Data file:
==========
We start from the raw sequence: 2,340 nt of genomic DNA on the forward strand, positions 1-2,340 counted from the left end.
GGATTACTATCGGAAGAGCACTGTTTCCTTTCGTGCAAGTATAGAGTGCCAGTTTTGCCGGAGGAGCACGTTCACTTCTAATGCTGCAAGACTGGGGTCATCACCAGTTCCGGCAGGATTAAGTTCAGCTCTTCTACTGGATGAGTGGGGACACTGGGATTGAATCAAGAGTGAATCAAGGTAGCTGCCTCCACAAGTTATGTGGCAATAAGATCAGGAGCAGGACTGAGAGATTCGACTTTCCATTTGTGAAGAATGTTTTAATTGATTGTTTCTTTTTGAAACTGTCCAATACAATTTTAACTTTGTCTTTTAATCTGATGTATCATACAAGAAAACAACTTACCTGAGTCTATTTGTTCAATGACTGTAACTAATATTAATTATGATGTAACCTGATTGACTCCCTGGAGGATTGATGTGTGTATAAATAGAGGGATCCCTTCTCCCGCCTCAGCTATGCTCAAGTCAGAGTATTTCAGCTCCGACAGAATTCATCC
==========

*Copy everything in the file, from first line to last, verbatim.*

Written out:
We start from the raw sequence: 2,340 nt of genomic DNA on the forward strand, positions 1-2,340 counted from the left end.
GGATTACTATCGGAAGAGCACTGTTTCCTTTCGTGCAAGTATAGAGTGCCAGTTTTGCCGGAGGAGCACGTTCACTTCTAATGCTGCAAGACTGGGGTCATCACCAGTTCCGGCAGGATTAAGTTCAGCTCTTCTACTGGATGAGTGGGGACACTGGGATTGAATCAAGAGTGAATCAAGGTAGCTGCCTCCACAAGTTATGTGGCAATAAGATCAGGAGCAGGACTGAGAGATTCGACTTTCCATTTGTGAAGAATGTTTTAATTGATTGTTTCTTTTTGAAACTGTCCAATACAATTTTAACTTTGTCTTTTAATCTGATGTATCATACAAGAAAACAACTTACCTGAGTCTATTTGTTCAATGACTGTAACTAATATTAATTATGATGTAACCTGATTGACTCCCTGGAGGATTGATGTGTGTATAAATAGAGGGATCCCTTCTCCCGCCTCAGCTATGCTCAAGTCAGAGTATTTCAGCTCCGACAGAATTCATCC